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User review: Bunning’s most compact rear discharge spreader hard at work

Bunning’s most compact rear discharge spreader is hard at work for one Welsh poultry enterprise. Jane Carley finds out how the spreader is fitting in with the farm business.

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User review: Bunning’s most compact rear discharge spreader hard at work

Operating your own muck spreader offers increased flexibility, but many machines are just too big for a smaller farm or tricky terrain, especially a machine capable of handling lighter materials.

 

When Huw Mackinnon added a free-range poultry enterprise alongside his dairy business at Plas Tirion near Caernarfon three years ago, he knew that a different approach would be needed to muck handling.

 

He says: “We have a 100-head dairy herd plus followers and three years ago we added 32,000 free range layers. We use a Shelbourne Reynolds Powerspread for the dairy muck as it is 90 per cent liquid, but I needed a rear discharge spreader to apply the lighter chicken litter material, so I researched the market.”

 

He soon found that most machines were just too high in capacity for his requirements.

 

“One of the companies that I contacted was Bunning Engineering and they explained that they had a smaller rear discharge spreader in development, complete with the beaters and spinning discs needed to spread light materials.

 

Dealer

 

“I had looked at their larger machines and saw how well built they were, so I asked my local dealer Menai Tractors to help source the new spreader. It arrived in spring 2018, the first to be delivered on-farm.”

 

The new machine uses the company’s established body and floor construction, the same as the established Bunning TVA models. In addition, it features a new design of horizontal beater and spinning disc spreading mechanism, using the same one-metre diameter Hardox steel spinning discs as those fitted to larger HBD models.

 

Durability is boosted by heat-treated boron beater flighting and reversible boron beater blades, plus heavy-duty beater roller drive chains.


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Mr Mackinnon’s Farmstar 80HBD has an eight tonne capacity, able to carrying up to 10.2 cu.m of material, is fitted as standard with a single axle rated to 13t and is equipped with 406 by 120mm brakes with slack adjusters.

 

“It will spread chicken litter to 24m and is easily adjustable to apply 2.4-3.6t/hectares to silage aftermaths, which we do three times a year, or up to 9.6t/ha for single applications on pasture or reseeds,” Mr Mackinnon says.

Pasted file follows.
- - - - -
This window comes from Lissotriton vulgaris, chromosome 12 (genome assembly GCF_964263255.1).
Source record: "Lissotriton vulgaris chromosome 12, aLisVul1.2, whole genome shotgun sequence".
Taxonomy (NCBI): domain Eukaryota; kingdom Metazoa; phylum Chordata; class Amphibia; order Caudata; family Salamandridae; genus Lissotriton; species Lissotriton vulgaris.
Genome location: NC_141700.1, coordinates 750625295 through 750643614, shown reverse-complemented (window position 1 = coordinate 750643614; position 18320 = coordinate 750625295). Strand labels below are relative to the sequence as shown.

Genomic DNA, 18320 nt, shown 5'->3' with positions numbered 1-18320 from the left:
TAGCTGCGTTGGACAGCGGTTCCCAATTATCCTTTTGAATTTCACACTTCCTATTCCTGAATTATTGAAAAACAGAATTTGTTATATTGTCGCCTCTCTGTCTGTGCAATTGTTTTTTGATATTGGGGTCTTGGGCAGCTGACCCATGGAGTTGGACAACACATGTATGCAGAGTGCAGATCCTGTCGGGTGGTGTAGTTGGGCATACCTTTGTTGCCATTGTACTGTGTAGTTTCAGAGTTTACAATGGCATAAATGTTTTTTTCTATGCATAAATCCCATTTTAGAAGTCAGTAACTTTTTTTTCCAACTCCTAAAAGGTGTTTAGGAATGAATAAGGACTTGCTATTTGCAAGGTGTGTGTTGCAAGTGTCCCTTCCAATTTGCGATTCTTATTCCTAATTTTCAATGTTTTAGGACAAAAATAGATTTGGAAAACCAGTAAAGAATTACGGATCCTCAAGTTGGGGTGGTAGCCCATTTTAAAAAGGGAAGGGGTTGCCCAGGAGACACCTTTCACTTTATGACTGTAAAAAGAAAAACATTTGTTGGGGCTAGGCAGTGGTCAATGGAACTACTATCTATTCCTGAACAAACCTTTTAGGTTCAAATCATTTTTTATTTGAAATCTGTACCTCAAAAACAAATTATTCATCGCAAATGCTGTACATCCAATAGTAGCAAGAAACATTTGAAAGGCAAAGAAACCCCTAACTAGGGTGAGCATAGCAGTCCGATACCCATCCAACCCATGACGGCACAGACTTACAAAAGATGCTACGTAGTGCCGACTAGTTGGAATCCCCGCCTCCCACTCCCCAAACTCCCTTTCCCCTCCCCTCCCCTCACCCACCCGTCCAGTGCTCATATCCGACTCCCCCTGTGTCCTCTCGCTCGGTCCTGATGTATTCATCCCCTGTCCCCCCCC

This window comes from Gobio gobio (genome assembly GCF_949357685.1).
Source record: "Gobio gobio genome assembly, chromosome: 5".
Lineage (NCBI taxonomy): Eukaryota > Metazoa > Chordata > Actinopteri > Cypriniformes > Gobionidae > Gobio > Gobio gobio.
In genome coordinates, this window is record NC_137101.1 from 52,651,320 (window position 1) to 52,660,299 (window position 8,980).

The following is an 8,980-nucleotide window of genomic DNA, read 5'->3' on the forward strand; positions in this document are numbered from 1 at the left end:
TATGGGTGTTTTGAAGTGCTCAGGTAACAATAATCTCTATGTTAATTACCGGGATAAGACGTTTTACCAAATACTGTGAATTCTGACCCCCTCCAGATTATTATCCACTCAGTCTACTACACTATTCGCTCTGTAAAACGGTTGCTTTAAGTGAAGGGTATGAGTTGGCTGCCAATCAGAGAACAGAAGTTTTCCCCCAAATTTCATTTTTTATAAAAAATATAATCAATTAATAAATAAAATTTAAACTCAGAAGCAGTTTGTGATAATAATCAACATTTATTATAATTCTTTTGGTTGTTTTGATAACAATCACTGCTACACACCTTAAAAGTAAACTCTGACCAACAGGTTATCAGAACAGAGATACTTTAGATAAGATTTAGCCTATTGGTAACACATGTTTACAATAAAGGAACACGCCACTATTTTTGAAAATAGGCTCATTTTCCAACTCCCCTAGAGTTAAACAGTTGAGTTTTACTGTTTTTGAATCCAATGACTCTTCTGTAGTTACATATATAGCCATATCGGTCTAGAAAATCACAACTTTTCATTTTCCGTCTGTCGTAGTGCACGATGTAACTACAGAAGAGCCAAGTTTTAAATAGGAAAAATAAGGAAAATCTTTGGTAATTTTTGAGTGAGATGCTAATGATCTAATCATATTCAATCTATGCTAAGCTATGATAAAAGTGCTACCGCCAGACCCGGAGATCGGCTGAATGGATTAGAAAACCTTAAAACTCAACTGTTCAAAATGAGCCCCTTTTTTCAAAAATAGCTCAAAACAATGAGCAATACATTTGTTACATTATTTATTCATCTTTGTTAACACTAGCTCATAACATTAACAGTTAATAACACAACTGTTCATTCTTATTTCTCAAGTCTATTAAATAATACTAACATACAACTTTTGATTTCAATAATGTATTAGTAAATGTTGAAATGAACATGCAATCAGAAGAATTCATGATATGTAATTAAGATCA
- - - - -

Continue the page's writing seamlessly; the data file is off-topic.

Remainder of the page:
Some 17t per week are applied to land at Plas Tirion from March to October and the poultry manure is also in demand from other local farms.

 

He says the spreader is easy to use, simply by weighing the load on a weigh bridge for calibration, and setting the floor speed on the in-cab control.

 

“It produces a very consistent spread pattern, which is evidenced by the even grass growth after application,” he says.

 

Mr Mackinnon notes that the nutrient benefit of the muck has reduced the amount of mineral fertiliser needed, especially P and K.

A single horizontal beater and spinning discs allow lighter materials to be spread at widths of up to 30m.
A single horizontal beater and spinning discs allow lighter materials to be spread at widths of up to 30m.

The region’s ideal growing conditions mean that grass re-growth after cutting is rapid, so he needs to get back on the field with the spreader within two weeks of mowing before the sward gets too tall.

 

“Having our own spreader gives us that flexibility of application; there is no guarantee that you could get contractors exactly when you wanted them in that tight time window.”

 

Conditions

 

The comparatively light weight of the spreader means that it can also travel in Wales’s moister conditions, especially as it is fitted with wide 650/65 R30.5 BKT tyres.

 

“The only downside of the wide tyres is that it can be a little tight getting down some of our narrow lanes,” he adds.

 

It is pulled by a 130hp John Deere 6130R, the farm’s general workhorse tractor, which he says handles it well even on the steeper ground. Loading height is just under 2m, so it is easily filled with the farm’s telehandler.

 

Mr McKinnon reports no issues in three seasons’ work. All servicing is carried out in-house, with automatic lubrication on the beater driveline keeping manual greasing to a minimum.

 

In conclusion, Mr McKinnon says: “We had not used this type of spreader before, so both Bunning and Menai Tractors have been very helpful with setting it up and getting the best out of it. It does not work that hard so we would expect to get many years of use out of it, especially given its solid build quality.”

With a loading height of just under 2m, the farm’s handler can easily be used to fill the spreader.
With a loading height of just under 2m, the farm’s handler can easily be used to fill the spreader.

Muck spreader specifications:

Model: Bunning Farmstar 80 HBD

Capacity level: 6cu.m

Capacity heaped: 8cu.m

Capacity with extensions: 10.2 cu.m

Carrying capacity: 8,000kg

Number of axles: One

Floor drive: hydraulic

Body size (interior): 4,500 (L) x 1,500 (W) x 785mm (H)

Floor chain thickness: 16mm

Standard tyre size: 18.4/340 R14

Spreading mechanism: spinning discs and single horizontal beater

Spread width: Up to 30 metres

Pto speed: 1,000rpm

Unladen weight: 5,200kg

Retail price: £30,950

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